'We don't get this opportunity often' – Carroll and Seahawks open to early QB pick
The Seattle Seahawks are considering drafting a new quarterback despite ongoing contract negotiations with Geno Smith.
Last year's blockbuster trade that sent Russell Wilson to the Denver Broncos has left the Seahawks with strong draft capital, the franchise possessing the fifth overall pick and the 20th selection for April's draft.
It leaves Seattle in relatively unchartered territory, having only two top-10 picks since 2010 – the first being the sixth pick in 2010 after the previous regime went 5-11.
In the 2022 draft, the Seahawks had pick number 10 but traded to the Jets for Jamal Adams, leaving 2023 as the first time in 13 years that the team will be among the first names on the board.
Despite being settled with Smith, who is negotiating a new contract, head coach Pete Carroll is aware this provides a rare opportunity to select a QB.
"We don't get this opportunity [often]. When you're picking in the bottom of the first round, those guys aren't available," Carroll told reporters.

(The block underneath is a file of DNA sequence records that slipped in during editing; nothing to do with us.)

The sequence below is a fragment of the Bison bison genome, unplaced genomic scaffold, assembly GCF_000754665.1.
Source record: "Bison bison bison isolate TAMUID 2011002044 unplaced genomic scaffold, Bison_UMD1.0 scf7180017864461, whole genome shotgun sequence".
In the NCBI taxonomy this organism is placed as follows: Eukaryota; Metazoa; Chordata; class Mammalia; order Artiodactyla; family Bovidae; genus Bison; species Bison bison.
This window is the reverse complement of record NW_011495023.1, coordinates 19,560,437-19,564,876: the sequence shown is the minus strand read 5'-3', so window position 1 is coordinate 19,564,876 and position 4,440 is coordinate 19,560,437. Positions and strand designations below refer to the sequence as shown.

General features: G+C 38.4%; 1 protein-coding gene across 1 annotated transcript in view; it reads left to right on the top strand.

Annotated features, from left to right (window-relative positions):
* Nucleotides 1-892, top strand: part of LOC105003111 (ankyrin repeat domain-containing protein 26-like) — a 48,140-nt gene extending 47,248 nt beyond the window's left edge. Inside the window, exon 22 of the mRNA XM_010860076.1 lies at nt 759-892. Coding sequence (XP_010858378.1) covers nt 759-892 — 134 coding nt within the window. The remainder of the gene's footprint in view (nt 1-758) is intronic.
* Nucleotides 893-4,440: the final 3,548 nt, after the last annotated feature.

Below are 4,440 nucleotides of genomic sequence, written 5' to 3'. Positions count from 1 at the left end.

General manager John Schneider further explained why a move for a QB was on the cards, despite it being a rarity for him – having selected players in this position just twice in 13 drafts with Seattle.
"Because they don’t grow on trees. It's the hardest position to acquire a talent, a guy that everybody feels very confident in," Schneider said.
Discussions with Smith regarding a new deal are continuing and, while Schneider was positive on the situation, he did not give a timeframe on when a fresh contract with last year's NFL Comeback Player of the Year.
"All these negotiations, some go a little bit faster than others. Usually when you're talking about larger numbers, they take a little more time," he added.
"It's obviously much more complex than different sports with guaranteed contracts, so there's a lot more that goes into these contracts."
Asked whether they would consider a franchise tag for Smith, Schneider replied: "That's not something I would share with you."